Seeing game before it has a chance to see you is a huge advantage.
Two years ago, I was sneaking along a creek bottom and stopped to scan ahead with my binocular. A branch 60 yards ahead looked suspiciously like a whitetail antler.
Within a few seconds, the branch turned and I saw the nose of a deer. After a minute, the buck stepped into the clear, and I sent a 130-grain bullet from my 7mm-08 rifle through the buck. It is the largest whitetail I’ve ever taken.
Often as not, though, the game spots you first, and a running shot is your only chance at redemption. If the animal is more than a hundred yards away and beating feet, the chances of making a lethal shot are poor, and it’s best to hold your fire.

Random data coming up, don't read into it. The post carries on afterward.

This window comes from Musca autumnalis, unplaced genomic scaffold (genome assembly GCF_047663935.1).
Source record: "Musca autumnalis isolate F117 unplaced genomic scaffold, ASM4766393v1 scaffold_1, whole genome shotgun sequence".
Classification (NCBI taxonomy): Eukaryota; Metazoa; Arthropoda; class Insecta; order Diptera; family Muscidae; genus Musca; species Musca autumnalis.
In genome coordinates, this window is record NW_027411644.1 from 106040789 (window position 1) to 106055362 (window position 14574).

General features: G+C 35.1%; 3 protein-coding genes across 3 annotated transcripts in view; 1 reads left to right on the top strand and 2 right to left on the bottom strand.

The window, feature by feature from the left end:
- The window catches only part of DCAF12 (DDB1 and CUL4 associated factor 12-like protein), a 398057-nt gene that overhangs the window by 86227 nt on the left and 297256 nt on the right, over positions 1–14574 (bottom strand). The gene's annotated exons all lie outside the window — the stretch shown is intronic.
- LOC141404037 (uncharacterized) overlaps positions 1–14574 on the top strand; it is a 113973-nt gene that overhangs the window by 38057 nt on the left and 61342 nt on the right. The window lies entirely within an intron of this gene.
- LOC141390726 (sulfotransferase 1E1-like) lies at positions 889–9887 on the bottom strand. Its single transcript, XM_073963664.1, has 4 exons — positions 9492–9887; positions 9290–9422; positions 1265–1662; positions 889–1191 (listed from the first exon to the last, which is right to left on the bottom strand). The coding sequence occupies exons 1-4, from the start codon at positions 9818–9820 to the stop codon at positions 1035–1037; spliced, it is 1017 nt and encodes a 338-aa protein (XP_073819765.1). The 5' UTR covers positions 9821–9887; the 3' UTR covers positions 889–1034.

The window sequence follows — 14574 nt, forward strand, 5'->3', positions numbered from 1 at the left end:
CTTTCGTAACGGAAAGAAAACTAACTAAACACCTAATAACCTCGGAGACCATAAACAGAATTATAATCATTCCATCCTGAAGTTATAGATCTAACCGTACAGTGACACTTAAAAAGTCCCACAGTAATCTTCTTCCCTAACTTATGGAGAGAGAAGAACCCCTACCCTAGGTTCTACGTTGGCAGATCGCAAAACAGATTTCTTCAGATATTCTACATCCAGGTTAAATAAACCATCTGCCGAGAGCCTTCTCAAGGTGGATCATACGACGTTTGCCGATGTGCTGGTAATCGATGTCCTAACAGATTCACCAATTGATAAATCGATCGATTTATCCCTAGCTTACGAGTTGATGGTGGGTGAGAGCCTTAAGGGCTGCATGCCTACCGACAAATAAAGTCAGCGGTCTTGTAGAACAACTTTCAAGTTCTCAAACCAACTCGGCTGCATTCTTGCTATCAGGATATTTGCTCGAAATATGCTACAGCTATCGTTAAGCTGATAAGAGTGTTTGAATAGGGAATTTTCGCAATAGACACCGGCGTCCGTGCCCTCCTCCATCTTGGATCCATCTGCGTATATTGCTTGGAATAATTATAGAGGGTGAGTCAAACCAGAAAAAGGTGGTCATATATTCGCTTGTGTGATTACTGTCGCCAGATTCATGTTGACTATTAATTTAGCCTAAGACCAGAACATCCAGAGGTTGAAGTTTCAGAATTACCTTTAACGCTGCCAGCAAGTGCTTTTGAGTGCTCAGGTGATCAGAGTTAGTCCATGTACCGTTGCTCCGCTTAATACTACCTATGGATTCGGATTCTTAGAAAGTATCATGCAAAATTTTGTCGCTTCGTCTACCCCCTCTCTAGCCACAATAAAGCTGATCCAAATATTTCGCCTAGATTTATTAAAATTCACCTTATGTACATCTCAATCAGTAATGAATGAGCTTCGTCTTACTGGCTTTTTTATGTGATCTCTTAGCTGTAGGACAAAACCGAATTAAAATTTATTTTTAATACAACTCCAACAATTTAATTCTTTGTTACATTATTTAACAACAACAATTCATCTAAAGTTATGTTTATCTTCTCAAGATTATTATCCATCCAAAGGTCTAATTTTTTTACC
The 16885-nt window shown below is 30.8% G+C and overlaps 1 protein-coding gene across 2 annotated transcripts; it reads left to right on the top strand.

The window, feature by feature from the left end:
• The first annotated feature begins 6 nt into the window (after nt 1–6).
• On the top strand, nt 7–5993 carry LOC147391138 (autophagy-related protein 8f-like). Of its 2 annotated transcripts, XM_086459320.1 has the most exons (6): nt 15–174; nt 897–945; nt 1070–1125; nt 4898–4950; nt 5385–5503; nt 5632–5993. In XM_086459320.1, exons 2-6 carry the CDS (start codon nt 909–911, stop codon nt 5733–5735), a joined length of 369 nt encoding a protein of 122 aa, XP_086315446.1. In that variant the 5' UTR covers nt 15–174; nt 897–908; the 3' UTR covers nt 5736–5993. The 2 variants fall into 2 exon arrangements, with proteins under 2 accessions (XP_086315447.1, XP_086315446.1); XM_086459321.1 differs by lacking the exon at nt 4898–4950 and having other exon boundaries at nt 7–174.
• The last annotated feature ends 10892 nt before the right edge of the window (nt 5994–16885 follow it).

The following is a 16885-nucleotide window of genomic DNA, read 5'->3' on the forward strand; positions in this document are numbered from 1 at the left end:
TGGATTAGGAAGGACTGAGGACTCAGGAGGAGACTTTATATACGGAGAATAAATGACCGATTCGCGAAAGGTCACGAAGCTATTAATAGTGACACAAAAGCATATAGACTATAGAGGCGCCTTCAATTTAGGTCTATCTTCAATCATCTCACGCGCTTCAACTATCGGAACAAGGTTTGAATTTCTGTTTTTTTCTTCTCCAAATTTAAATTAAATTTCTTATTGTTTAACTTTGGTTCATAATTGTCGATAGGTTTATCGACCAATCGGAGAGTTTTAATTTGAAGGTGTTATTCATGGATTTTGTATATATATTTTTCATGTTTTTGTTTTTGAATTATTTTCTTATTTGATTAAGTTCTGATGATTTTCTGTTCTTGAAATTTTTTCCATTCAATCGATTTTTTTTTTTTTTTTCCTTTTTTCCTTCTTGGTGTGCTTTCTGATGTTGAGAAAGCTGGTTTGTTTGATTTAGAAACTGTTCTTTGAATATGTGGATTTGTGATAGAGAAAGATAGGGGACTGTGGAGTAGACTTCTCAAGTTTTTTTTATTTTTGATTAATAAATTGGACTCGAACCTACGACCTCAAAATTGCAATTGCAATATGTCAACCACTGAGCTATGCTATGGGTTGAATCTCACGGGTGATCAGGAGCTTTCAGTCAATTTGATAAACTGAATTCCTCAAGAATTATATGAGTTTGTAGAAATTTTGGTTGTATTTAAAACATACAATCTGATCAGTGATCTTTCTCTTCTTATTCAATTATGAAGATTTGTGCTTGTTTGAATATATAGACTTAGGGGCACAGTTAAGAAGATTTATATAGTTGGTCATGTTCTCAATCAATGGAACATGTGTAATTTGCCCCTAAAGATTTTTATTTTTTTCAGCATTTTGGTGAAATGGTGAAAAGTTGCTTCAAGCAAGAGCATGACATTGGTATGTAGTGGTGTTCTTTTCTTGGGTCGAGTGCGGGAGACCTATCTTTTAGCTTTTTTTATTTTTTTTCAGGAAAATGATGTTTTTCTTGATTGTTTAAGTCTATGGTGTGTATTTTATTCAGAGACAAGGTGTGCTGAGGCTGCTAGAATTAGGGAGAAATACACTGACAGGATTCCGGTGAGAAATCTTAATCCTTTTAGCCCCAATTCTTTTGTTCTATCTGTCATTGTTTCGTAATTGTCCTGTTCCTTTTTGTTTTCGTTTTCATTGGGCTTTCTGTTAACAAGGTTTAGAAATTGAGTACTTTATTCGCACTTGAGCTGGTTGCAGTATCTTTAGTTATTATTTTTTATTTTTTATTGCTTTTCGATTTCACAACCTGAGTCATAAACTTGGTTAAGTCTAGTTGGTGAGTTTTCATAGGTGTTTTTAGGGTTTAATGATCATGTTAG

There are several methods to hit running game at shorter distances. One is to hold on an open spot ahead of the game and fire when it runs into the open. Another is to swing in front of the game and fire. A third is to start the rifle behind the game, swing through and past it, and fire when the sight crosses in front of the animal.
My reflexes are too slow to hold a scope’s crosshairs in front of a deer and fire at the correct moment to hit it in the right spot. Even at 50 yards, the lead for such a shot seems too great to allow my brain to complete the circuit of seeing the game, deciding to shoot and then squeezing the trigger.
Also, the chances of connecting depend on the speed of the game and how far it is from you.
One spring long ago, I peeked over the lip of a hill and saw a black bear below me at 40 yards. It saw me at the same time and took off running. I pointed the crosshairs of my .338 at the left edge between two trees and fired when the bear entered the gap.
The bruin flinched at the shot and turned downhill. Lucky for me, and I do mean luck, a second bullet hit the bear behind the last rib and went up into the lungs.